Published on December 19, 2012
The Miss Comeau, normally the yard tug for Comeau Marine down in Meteghan, helps the Princess of Acadia leave the dock in Digby Wednesday, Dec. 19. Bay Ferries is working on the bow thruster engines
Published on July 15, 2011
The ferry ‘Princess of Acadia’ arriving at the Digby terminal. DeMings / File photo
Mechanical issues, weather impact lobster season
[Related: Photos of Miss Comeau tugboat helping the Princess of Acadia leave the Digby ferry terminal]
Current mechanical issues plaguing ferry service between Digby, Nova Scotia and Saint John, New Brunswick, now compounded by weather conditions, could be disastrous to the regional lobster industry and strongly underline the case for immediate replacement with a new vessel on the service as soon as possible, says the Chair of the Bay of Fundy Marine transportation Associan BFMTA)
“This couldn’t come at a more crucial and inconvenient time, particularly for our local lobster industry”, said the BFMTA’s Jim Thurber.
The Impact being felt at this time of the year could be catastrophic Thurber declared.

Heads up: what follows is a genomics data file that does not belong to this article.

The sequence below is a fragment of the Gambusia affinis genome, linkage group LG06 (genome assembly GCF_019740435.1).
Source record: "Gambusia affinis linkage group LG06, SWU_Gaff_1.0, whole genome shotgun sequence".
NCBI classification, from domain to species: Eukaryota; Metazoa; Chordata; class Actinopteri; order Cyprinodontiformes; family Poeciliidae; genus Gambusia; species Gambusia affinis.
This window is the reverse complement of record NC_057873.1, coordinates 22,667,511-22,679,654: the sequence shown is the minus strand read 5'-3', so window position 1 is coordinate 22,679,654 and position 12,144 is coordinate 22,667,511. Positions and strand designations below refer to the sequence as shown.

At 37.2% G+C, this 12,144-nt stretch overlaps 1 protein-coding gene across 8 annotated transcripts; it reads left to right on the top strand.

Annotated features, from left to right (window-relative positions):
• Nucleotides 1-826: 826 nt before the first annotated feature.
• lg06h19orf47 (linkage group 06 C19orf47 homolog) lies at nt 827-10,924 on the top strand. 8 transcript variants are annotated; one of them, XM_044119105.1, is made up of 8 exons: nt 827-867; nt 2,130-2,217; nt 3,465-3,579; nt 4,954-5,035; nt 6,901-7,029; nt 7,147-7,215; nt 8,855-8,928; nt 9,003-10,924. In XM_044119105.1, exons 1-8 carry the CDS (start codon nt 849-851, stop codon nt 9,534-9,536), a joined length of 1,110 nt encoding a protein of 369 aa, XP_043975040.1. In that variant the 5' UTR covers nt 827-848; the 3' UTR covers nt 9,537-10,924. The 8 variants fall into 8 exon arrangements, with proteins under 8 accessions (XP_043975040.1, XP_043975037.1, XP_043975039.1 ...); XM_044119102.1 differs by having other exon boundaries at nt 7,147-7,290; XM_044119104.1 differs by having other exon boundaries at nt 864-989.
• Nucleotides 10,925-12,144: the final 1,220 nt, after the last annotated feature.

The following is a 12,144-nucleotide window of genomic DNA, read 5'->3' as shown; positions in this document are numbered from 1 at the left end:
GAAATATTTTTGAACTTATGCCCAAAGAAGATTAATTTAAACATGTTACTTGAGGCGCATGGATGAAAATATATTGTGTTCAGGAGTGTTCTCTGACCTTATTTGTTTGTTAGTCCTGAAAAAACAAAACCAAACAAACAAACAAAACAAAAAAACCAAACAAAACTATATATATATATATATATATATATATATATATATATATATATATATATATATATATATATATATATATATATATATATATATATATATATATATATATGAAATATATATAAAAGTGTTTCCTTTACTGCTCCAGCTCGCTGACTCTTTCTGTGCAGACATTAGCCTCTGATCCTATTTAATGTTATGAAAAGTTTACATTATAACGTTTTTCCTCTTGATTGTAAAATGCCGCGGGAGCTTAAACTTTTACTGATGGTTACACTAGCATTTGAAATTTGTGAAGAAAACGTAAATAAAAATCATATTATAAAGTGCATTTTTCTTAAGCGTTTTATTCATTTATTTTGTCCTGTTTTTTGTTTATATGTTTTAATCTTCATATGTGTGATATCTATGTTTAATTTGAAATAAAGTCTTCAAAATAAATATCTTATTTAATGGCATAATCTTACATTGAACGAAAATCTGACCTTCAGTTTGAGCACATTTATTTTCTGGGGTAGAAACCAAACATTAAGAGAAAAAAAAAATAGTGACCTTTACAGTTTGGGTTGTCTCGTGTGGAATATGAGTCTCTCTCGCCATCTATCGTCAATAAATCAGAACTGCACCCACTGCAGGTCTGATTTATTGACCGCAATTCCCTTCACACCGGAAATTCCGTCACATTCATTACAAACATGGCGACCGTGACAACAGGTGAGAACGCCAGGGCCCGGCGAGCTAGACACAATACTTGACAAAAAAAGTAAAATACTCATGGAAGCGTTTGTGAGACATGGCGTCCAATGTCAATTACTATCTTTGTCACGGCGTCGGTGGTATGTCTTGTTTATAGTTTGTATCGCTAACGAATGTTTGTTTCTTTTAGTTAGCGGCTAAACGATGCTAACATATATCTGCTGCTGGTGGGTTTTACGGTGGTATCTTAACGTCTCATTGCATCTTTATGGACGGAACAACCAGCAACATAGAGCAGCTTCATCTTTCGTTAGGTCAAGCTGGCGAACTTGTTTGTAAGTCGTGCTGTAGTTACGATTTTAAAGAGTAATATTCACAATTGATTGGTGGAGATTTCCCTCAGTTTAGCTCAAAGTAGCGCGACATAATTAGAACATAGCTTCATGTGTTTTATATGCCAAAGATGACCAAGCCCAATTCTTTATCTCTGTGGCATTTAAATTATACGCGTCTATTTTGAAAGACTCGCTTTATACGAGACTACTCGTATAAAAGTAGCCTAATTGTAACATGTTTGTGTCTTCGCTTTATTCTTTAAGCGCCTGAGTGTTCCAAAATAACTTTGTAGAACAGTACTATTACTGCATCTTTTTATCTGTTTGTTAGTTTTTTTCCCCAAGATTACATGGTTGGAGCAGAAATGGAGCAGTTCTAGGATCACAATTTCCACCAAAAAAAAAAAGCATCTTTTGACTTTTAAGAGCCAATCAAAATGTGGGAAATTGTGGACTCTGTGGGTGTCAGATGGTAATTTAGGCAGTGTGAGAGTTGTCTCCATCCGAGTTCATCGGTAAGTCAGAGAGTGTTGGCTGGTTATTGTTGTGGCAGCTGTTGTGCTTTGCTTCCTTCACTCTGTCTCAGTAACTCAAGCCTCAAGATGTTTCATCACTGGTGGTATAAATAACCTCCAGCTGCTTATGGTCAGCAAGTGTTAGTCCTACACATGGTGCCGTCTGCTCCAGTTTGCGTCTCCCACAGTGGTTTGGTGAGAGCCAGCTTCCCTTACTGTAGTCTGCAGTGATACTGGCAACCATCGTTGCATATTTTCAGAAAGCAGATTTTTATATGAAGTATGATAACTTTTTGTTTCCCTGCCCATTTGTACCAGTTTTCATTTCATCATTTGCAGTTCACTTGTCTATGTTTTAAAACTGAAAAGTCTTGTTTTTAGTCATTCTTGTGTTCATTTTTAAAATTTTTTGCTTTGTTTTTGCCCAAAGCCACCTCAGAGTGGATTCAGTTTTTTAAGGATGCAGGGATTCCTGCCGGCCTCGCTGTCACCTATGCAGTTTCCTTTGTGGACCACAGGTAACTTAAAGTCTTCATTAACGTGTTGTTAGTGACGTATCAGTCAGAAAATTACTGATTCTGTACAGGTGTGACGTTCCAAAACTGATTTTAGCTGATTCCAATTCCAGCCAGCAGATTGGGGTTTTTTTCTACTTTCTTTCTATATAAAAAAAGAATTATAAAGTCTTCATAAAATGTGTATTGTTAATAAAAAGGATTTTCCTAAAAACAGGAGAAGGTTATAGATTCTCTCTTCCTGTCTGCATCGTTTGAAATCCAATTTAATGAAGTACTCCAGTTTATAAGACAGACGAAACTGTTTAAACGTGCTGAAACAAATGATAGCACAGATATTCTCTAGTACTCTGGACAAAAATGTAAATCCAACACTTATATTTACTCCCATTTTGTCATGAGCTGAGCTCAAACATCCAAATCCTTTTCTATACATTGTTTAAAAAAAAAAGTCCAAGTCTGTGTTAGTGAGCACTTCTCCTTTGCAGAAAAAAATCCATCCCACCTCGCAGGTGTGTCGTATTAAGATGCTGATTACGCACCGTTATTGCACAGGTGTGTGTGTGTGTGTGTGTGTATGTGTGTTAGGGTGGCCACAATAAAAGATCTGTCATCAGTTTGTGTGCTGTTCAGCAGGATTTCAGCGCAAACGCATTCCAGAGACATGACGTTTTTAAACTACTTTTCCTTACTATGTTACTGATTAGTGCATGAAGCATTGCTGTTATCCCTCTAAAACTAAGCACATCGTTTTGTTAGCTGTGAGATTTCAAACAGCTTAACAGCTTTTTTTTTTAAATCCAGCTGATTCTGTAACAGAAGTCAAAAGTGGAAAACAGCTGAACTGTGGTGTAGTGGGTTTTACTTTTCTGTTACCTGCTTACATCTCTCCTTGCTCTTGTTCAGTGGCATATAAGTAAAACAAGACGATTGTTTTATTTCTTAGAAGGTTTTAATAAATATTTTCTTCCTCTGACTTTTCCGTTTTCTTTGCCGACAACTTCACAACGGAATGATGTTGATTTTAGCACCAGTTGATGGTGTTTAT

“The impending blow to this season’s market potential could eventually be measured in millions of dollars to the regional fishery from Shelburne right around to Annapolis”, says Thurber.
And it could spell long term financial hardship for many small companies he added.
“What we have here today is a perfect economic storm comprised of mechanical unreliability, adverse weather and peak market demand”, Thurber explained.
The BFMTA Chair stressed that this is a critical point in the season, and that the lobster industry has an extremely narrow window of opportunity to get its product to market.
“After the Christmas and New Year’s period they’re not going to be able to move nearly as much product because this is the most lucrative time of the year for the industry”, he pointed out, “And given the stresses already in place because of low prices and high catches this is causing incredible anxiety within the fishing community”.
Thurber said that this situation further confirms the message the BFMTA has been stressing for the past number of years, that the current vessel has reached the end of its reliable service capacity and the industry sees the solution is to have the aged ferry replaced with a newer, more reliable vessel to allow them to continue to be able to conduct the business that is the driving force behind the economy of southwestern Nova Scotia
“The fishery is undeniably the vital commercial backbone of this area, and the proper and efficient maintence of service on this “marine highway” is fundamental to the continuance of the area’s economic well being”, he said.
The BFMTA intends to use this situation as one more compelling reason to press hard with federal and provincial governments to find a definitive solution, and soon, to what they say is an immediate, frustrating and reoccurring problem.